Gmail – They Say “JUMP!” and You Say “How High?”
On February 9th, Safer Internet Day, Gmail announced two new security-related enhancements to their interface. The purpose of those changes is to provide Gmail users with more information on the validity and security of the messages with which they interact.
The first enhancement comes in the form of a new broken red lock icon that will display when a message is received from or is being composed to someone whose email service does NOT currently support Transport Layer Security (TLS) encryption. TLS encryption helps secure communications between mail servers to improve privacy, reducing the likelihood of eavesdroppers viewing or modifying the data while in transit, but it only works if both the sending and receiving server support TLS.
How recipients see messages received from senders not using TLS encryption
We have TLS encryption enabled for all of your communications sent to Gmail by default, so your Gmail recipients shouldn’t see this new broken lock icon on messages sent through your Informz account (YAY!). Informz does not currently REQUIRE TLS encryption to all domains because many receivers do not support its use; mail to those domains would bounce if we required TLS. As support for TLS encryption grows with receivers, more of your messages will be sent using it!
The second Gmail enhancement will change a sender’s profile image to a question mark if that message sender can’t be authenticated with SPF or DKIM:
We’ve already done some of the heavy lifting for you by enabling TLS encryption on Gmail bound messages, and I encourage you to take a few moments to review your sender authentication (SPF and DKIM) to be sure everything is working as expected. If you have not yet configured sender authentication, connect with your Informz advisor for instructions.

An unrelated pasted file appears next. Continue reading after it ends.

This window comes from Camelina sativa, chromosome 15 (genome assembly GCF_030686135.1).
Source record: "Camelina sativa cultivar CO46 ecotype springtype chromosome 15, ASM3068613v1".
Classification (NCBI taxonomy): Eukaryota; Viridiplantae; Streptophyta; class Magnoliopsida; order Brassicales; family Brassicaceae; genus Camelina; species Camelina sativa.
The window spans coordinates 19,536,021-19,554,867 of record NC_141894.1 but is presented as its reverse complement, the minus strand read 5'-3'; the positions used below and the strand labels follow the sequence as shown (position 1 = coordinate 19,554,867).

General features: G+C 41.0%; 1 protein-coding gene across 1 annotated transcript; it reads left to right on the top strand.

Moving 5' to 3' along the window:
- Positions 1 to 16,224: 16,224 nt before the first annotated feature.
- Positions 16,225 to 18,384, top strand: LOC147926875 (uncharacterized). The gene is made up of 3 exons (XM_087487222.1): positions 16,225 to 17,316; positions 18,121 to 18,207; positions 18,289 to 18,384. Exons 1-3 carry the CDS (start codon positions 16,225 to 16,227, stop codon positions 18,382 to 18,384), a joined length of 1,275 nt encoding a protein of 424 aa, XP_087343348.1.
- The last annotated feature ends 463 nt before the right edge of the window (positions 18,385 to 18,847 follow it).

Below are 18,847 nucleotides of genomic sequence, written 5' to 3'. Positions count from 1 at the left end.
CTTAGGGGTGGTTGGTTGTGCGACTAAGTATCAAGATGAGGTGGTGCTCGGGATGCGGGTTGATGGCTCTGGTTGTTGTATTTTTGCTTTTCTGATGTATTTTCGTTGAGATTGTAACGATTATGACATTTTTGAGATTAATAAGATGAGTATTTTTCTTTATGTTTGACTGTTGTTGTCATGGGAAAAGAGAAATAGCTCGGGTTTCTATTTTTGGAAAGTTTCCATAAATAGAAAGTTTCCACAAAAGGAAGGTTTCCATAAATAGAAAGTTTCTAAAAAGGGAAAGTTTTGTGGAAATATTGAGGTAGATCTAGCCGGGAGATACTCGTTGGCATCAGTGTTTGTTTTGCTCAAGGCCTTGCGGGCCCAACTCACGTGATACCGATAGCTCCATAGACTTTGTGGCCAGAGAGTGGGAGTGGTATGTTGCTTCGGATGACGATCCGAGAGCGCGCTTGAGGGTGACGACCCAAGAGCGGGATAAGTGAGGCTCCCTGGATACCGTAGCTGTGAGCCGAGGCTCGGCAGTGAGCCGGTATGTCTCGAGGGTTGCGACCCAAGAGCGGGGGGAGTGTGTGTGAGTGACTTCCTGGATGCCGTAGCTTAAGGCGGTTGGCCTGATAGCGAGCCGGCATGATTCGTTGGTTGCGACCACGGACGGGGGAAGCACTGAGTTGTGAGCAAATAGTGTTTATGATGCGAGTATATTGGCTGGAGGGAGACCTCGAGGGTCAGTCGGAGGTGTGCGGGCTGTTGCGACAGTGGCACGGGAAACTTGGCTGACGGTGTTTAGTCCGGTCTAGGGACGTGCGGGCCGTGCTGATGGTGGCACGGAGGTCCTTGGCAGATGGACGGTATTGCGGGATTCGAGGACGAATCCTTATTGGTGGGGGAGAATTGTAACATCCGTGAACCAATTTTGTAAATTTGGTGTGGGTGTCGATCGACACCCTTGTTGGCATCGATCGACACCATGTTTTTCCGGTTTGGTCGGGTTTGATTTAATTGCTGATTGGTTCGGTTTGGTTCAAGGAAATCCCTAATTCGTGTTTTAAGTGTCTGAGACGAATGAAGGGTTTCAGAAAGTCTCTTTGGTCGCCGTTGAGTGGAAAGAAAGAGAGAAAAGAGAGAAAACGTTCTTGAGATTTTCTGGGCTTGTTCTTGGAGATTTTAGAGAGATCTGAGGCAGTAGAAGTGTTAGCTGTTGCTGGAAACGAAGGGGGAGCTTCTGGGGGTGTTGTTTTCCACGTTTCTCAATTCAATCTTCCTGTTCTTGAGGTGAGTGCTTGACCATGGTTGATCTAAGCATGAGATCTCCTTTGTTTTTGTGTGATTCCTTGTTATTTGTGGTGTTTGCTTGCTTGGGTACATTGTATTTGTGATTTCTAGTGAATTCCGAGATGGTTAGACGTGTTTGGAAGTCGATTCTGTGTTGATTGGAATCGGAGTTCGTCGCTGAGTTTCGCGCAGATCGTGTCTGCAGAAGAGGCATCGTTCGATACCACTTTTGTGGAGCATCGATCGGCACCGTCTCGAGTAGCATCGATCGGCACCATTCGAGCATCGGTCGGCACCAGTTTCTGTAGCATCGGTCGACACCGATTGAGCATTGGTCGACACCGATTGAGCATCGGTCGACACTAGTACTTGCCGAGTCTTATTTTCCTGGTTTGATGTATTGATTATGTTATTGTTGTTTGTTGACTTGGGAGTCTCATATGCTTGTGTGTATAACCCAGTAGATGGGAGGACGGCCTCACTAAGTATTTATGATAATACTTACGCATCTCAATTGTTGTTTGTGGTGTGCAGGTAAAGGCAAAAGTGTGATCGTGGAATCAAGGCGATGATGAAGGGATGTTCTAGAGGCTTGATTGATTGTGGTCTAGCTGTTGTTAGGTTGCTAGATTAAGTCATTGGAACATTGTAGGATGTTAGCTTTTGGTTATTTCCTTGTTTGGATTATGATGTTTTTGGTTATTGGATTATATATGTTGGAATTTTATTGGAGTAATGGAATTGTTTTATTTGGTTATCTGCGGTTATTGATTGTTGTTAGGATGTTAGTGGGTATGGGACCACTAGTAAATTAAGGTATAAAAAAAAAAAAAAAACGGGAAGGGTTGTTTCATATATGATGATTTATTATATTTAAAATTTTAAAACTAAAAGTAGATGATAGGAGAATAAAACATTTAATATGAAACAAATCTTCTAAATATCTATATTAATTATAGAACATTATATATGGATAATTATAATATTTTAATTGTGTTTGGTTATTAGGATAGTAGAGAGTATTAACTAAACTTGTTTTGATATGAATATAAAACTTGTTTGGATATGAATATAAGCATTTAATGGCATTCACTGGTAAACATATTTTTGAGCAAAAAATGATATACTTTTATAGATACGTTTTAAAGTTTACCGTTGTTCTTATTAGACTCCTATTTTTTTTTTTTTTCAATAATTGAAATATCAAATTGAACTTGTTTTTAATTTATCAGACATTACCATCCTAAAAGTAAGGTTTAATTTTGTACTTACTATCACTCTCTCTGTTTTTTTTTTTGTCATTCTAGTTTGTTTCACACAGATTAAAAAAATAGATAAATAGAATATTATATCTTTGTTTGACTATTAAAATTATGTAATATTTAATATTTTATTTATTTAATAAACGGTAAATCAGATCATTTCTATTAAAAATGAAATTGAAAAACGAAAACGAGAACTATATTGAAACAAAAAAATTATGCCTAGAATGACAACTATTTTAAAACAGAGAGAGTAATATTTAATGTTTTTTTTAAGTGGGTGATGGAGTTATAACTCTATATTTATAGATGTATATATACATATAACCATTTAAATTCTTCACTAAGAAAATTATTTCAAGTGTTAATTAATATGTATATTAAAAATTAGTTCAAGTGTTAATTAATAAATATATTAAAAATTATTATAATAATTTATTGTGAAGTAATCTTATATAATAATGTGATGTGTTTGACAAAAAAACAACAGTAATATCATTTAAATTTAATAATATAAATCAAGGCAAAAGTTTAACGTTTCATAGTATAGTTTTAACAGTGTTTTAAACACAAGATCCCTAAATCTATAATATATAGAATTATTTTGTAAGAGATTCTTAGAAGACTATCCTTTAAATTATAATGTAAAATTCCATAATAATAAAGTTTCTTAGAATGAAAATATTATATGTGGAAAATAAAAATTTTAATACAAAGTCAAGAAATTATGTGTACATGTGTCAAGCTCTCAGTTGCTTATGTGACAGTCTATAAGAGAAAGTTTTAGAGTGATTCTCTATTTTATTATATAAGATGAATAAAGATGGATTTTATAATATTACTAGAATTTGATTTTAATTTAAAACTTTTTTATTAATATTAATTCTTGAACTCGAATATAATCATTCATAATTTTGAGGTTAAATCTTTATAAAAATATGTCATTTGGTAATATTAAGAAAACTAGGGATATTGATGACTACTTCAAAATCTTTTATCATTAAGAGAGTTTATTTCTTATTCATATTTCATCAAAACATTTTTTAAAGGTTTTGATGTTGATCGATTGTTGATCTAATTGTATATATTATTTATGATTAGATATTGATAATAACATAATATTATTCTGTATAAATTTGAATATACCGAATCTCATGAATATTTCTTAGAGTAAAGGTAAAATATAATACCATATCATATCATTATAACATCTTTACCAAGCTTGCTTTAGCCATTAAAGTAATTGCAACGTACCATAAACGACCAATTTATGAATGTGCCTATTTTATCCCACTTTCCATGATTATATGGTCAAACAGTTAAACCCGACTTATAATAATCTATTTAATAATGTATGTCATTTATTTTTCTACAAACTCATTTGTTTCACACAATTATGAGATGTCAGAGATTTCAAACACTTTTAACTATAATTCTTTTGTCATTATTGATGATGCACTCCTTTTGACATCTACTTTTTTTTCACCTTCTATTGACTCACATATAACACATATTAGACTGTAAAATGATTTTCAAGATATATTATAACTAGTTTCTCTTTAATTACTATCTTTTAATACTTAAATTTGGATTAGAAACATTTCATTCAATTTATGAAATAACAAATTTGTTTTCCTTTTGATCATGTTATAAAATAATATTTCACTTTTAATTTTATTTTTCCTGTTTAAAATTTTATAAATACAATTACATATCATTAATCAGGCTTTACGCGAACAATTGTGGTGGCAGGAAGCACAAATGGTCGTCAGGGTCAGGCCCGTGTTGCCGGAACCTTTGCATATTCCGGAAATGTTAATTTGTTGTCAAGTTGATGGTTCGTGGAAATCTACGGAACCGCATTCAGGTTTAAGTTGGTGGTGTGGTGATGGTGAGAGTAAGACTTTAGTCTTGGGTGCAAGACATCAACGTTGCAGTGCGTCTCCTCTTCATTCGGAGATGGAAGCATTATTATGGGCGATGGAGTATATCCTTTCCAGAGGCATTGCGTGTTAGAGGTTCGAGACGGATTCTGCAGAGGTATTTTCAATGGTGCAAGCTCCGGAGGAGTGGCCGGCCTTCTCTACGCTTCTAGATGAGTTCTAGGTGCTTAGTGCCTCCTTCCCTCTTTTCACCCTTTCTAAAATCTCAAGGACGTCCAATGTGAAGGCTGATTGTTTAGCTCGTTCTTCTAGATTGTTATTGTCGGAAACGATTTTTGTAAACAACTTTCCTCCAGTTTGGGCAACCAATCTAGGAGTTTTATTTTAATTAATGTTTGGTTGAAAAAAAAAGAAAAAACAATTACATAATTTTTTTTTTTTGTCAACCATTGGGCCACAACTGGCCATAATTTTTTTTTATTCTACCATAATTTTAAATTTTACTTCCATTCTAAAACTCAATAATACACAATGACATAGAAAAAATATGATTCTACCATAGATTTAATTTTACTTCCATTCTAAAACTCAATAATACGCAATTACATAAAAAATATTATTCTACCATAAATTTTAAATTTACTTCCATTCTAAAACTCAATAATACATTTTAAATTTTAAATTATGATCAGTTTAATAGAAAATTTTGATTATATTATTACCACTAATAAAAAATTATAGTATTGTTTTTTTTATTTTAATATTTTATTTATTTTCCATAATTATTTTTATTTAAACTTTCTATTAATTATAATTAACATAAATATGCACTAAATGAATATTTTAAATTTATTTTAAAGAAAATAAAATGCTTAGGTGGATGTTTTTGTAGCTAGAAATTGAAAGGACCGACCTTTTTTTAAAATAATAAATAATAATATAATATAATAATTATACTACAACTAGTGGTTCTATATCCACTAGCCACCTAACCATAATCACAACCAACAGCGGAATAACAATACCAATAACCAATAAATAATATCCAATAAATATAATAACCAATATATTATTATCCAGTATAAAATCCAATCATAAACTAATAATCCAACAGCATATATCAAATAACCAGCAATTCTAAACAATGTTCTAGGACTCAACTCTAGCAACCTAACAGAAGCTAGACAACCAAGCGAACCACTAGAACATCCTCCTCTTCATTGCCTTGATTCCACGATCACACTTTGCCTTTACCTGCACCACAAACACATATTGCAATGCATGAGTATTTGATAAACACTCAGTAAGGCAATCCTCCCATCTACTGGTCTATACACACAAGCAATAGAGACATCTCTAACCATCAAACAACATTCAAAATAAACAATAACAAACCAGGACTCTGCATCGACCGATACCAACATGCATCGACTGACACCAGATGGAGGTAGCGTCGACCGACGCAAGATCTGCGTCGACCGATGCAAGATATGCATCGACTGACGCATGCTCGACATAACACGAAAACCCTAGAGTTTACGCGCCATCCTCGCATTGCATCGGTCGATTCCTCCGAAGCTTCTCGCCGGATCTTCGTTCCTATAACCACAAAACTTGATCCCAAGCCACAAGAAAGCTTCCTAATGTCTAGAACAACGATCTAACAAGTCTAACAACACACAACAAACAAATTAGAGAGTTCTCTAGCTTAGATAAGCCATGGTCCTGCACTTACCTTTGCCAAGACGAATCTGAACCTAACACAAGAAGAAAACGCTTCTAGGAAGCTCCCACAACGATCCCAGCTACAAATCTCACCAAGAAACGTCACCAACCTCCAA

Gmail has supported TLS encryption and checked authentication on inbound mail for a while now, however these new enhancements are making it easier for the recipient to see at a glance, in a non-technical way, whether the messages they interact with were encrypted in transit and received from an authenticated sender. Trust is a critical factor in email delivery and engagement, so when a prominent mailbox provider like Gmail calls senders out visually for not meeting certain email standards, you either step up to those standards or your response rates may suffer. We use TLS encryption when sending to Gmail and work with you to properly authenticate your messages in order to maximize your results.
As usual, please contact us if you have questions along the way!
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